13. The apparatus of claim 12 wherein the processor is further operative with the program in the memory to determine status data by accessing and processing schedule data associated with each of the plurality of network system components.
14. The apparatus of claim 12 wherein the processor is further operative with the program in the memory to determine status data by accessing and processing historical data associated with each of the plurality of network system components.
15. The apparatus of claim 10 wherein the processor is further operative with the program in the memory to automatically detect a component installed no later than the reference time.
16. The apparatus of claim 15 wherein the processor is further operative with the program in the memory to identify the type of the automatically detected component.
17. The apparatus of claim 10 wherein the processor is further operative with the program in the memory to determine time data by receiving the time data via a graphical user interface.
18. The apparatus of claim 17 wherein the processor is further operative with the program in the memory to provide the graphical user interface including controls substantially similar to a VCR.
19. An apparatus for presenting a status of each of a plurality of network system components, the comprising:
means for determining time data representing a reference time associated with the status information;
means for identifying the plurality of network system components to present;
means for determining status data associated with each of the plurality of network system components based on the time data; and
means for outputting a depiction of each component of the plurality of network system components based on the status data.
20. The apparatus of claim 19 wherein the time data represents a reference time in the past.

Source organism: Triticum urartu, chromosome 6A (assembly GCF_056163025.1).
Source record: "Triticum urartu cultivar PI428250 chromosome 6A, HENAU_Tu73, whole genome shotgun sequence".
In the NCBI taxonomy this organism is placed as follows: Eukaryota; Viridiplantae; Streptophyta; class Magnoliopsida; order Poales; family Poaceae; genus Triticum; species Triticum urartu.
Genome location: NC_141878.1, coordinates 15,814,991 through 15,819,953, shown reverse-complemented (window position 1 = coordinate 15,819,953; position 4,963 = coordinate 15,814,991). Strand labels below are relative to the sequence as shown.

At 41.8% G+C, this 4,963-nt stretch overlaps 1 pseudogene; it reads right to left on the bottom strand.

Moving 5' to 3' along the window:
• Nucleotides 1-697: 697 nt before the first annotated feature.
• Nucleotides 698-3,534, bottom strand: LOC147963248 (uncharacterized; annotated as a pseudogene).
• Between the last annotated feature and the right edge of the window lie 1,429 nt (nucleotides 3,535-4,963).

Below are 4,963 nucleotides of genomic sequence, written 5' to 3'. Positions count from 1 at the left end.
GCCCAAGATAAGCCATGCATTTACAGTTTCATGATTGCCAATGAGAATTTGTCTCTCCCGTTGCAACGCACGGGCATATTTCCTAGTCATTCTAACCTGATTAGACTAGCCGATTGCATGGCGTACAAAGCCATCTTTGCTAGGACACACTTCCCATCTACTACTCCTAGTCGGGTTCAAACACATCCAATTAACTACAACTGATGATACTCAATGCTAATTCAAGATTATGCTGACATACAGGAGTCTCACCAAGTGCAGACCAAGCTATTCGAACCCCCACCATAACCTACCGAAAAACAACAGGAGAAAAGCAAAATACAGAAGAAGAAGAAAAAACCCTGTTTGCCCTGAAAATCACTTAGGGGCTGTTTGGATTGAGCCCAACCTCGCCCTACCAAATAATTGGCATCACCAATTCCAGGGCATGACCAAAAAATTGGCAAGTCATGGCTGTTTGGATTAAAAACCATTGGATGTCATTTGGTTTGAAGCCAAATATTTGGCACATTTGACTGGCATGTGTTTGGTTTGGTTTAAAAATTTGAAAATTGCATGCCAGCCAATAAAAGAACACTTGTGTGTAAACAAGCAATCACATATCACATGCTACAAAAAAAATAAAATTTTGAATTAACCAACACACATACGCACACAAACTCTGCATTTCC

21. The apparatus of claim 19 wherein the time data represents a reference time in the future.
22. The apparatus of claim 21 wherein the means for determining status data accesses and processes schedule data associated with each of the plurality of network system components.
23. The apparatus of claim 21 wherein the means for determining status data accesses and processes historical data associated with each of the plurality of network system components.
24. The apparatus of claim 19 wherein the means for identifying the plurality of network system components automatically detects a component installed no later than the reference time.
25. The apparatus of claim 24 wherein the means for identifying the plurality of network system components further identifies the type of the automatically detected component.
26. The apparatus of claim 19 wherein the means for determining time data receives the time data via a graphical user interface.
27. The apparatus of claim 26 wherein the graphical user interface includes controls substantially similar to a VCR.
28. A computer-readable storage medium encoded with processing instructions for implementing a method for presenting a status of each of a plurality of network system components, the processing instructions for directing a computer to perform the steps of:
determining time data representing a reference time associated with the status information;
identifying the plurality of network system components to present;
determining status data associated with each of the plurality of network system components based on the time data; and
outputting a depiction of each component of the plurality of network system components based on the status data.
Description
CROSS-REFERENCES TO RELATED APPLICATIONS, IF ANY

[0001] This application is a Continuation of U.S. Provisional Patent Application having Serial No. 60/131,018 filed on Apr. 26, 1999, which is a Continuation-In-Part of U.S. Ser. No. 09/408,213 filed Sep. 17, 1999, which is a continuation of U.S. Ser. No. 08/829,919 filed Jul. 15, 1997, which is a continuation of U.S. Provisional Application Serial No. 60/021,980 filed Jul. 18, 1996. Each of these related applications are incorporated by reference, herein.

STATEMENT AS TO RIGHTS TO INVENTIONS MADE UNDER FEDERALLY SPONSORED RESEARCH AND DEVELOPMENT, IF ANY

[0002] This patent is not based upon any federally sponsored research and development.

BACKGROUND

[0003] Applicants' system is in the field of software-implemented methods, systems and articles of manufacture for predictively and graphically administering networks, computers, software systems, logical networks or other components of an information system in a time dimension.